Not everyone on pain meds is an abuser or faking it. Here’s the thing about pain medication. It masks it. It doesn’t take it away. Any pain medication strong enough to take away the pain, also takes away the ability to think clearly. So most of the time my pain is a 3/4 on the pain scale. When it goes to 5, 6 or 7, I take something that brings it down to a 3/4. Any more than that, I may as well sleep. And what good does that do when you want to be a functioning member of society? Massage helps. But it doesn’t last. And insurance (at least mine) doesn’t cover it anyway. CBD oil was like taking a whole bunch of money and flushing it down the toilet. Tequila is nice for an hour, then I just feel sick. So I live with chronic pain. Running helps. Eating right helps. Massage helps. But each of those things takes a spoon. I only have so many. I have to choose between what would be really good for me and the stuff that has to get done. That is why I don’t always shower or stretch and do exercises because I have to do laundry because there is nothing left to wear, and go shopping because there isn’t food in the house, or go to work, because it’s time to go to work.
I don’t want this to be a whiny post. I want it to be for people who can say, yes, that’s me. I am not alone. And for others to say, oh, I didn’t know.
I get it, I don’t look sick. I do a lot. I run many many miles and it helps me to feel better and in more control. I smile at work and shake hands with people and help them to help themselves. I coach others to find the joy in running and make it a lifestyle because it is SO SO good for people mentally as well as physically. I do all these things and I have a genuine smile, somewhere, deep down.
I just want people to know there are many many people that are having a tough go of it. Be nice. Be kind. Be understanding. Be gracious. Be helpful. Be generous. Be loving. Be forgiving. Be patient.
No, other people aren’t saying this to me, I am thinking it myself. I am in the middle of training for my first 50 mile trail race. It is daunting at best and absolutely terrifying at worst.
I am extremely fortunate that all medication is working fairly well; lupus and Hashimoto’s are well managed except for the sun sensitivity that I now experience. I am in a very healthy place for me right now and am so grateful that I even get to train at all. No, it’s not what I used to be able to do, and it is so much harder than it used to be. I let fear and doubt take over because I overlooked how far I have come since my diagnosis. My training runs had been miserable, mostly because of my bad attitude. ‘Why try this at all? I probably will DNF anyway, imagining that I won’t make the time cutoff.’ and other negative self talk polluted my thoughts.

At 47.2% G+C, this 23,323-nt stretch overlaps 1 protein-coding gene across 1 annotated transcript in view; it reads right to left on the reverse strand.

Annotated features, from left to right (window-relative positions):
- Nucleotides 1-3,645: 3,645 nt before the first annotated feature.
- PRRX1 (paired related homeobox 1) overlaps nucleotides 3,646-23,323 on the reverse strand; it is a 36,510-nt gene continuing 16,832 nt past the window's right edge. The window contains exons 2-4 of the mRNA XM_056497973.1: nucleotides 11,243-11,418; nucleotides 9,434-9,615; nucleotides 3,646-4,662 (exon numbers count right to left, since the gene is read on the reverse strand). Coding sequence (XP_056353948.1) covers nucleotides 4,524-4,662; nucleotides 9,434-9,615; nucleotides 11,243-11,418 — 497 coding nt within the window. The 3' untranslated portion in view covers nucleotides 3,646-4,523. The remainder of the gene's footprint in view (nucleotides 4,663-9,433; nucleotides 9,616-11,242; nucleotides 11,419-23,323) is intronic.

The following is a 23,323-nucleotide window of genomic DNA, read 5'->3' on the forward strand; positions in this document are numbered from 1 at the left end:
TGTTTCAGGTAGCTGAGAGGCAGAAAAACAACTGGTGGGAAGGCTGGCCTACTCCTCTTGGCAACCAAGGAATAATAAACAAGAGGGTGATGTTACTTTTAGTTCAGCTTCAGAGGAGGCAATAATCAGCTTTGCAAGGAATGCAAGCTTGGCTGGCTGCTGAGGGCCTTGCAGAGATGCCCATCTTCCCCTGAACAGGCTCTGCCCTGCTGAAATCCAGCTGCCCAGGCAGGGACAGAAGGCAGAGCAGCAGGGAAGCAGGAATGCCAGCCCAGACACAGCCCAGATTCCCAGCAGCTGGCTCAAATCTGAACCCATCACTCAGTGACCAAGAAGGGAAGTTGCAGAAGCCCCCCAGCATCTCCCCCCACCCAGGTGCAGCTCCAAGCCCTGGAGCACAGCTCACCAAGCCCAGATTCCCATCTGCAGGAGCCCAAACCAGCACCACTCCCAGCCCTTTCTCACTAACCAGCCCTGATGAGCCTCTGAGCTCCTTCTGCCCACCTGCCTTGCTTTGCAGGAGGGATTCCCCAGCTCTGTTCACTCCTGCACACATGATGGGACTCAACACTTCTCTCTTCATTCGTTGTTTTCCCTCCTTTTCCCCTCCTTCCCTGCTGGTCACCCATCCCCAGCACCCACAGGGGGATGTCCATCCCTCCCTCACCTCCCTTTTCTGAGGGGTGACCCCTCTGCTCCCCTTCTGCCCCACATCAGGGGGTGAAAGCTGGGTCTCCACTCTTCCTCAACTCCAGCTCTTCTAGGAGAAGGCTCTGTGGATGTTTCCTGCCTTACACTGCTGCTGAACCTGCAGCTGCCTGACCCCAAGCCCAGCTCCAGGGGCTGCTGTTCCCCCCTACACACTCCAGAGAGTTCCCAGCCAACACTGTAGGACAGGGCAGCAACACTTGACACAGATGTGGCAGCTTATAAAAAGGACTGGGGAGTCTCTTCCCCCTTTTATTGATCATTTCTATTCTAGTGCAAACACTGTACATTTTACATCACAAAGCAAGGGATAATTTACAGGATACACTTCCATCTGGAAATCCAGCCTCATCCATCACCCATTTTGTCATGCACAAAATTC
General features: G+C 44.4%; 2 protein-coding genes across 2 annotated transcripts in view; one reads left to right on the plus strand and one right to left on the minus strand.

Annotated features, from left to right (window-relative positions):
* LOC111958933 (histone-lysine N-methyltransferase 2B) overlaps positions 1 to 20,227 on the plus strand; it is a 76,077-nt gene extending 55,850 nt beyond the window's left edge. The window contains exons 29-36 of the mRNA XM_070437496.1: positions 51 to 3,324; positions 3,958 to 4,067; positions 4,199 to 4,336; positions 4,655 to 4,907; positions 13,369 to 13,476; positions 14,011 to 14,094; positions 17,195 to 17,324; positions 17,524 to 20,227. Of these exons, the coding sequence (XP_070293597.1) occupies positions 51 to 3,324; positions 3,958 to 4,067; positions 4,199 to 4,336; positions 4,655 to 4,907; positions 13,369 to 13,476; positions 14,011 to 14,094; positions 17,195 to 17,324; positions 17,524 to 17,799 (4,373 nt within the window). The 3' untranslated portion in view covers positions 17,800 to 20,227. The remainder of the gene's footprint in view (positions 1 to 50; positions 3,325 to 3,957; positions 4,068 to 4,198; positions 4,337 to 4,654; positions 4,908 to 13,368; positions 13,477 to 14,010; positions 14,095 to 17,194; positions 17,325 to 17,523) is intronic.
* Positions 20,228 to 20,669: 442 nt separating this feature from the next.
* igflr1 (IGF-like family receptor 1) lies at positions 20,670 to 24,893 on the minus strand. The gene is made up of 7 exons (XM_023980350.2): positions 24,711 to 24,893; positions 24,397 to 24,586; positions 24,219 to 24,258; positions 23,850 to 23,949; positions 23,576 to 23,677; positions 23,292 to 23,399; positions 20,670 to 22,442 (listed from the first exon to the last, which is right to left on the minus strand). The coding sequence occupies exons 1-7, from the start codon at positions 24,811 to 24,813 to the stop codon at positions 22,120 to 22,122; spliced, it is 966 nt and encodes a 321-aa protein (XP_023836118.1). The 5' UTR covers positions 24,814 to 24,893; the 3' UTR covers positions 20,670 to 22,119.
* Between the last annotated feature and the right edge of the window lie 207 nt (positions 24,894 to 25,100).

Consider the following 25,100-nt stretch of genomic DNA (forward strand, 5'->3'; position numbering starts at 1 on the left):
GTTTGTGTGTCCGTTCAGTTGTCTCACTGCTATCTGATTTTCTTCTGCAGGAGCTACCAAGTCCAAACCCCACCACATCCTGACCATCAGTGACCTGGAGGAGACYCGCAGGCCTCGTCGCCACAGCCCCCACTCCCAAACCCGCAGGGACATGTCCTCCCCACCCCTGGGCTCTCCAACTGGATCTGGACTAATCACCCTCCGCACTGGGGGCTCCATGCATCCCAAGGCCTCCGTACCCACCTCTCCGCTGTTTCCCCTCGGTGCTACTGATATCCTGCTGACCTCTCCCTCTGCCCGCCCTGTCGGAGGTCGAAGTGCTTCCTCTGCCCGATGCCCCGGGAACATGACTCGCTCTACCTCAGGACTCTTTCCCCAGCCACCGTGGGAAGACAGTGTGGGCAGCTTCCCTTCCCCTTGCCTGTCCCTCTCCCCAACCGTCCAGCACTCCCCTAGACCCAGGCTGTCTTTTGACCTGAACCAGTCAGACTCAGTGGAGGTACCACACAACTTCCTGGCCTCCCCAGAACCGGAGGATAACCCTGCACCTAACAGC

My family took a little weekend away to the Taos Ski Valley and hiked up Wheeler Peak. That was not only a perspective and altitude change, but a mental change as well. No running. Just hiking with the family, climbing about 3000 feet in elevation to the peak at 13,160′ and enjoying the views! It was physically so hard because of the elevation and steep grade, but when we all reached the top, it was such a relief and sense of accomplishment. I thought, if we can do this, I can do the 50 mile race.
My latest 16 mile run was done on the trails on the day after a 10 mile run which was on the day after a 13 mile run. Tired legs. Good gage of how the race might go. I felt better than I have felt in a long time. My pace was slow, but hey, it is what it is. (I need to let that go.) I kept a good attitude and knew I could continue on. This run gave me some confidence back. I can’t help but think that when God prompted a person to scratch something in the dirt, He knew I was going to see it and I know it was a reminder for me.
Now faith is being sure of what we hope for and certain of what we do not see. Hebrews 11:1
I need to keep the faith. Trust my training. This goes not only for my race plan but my life plan. I need to remember that whatever I am facing, faith is stronger than fear. Faith will overcome fear! Fear can paralyze you, faith can set you free. By trusting in Jesus I can rest assured that no matter what, He’s got me. So I can rise up to challenges with a strength and resolve from above. And if I do end up with a DNF, it won’t be because of fear.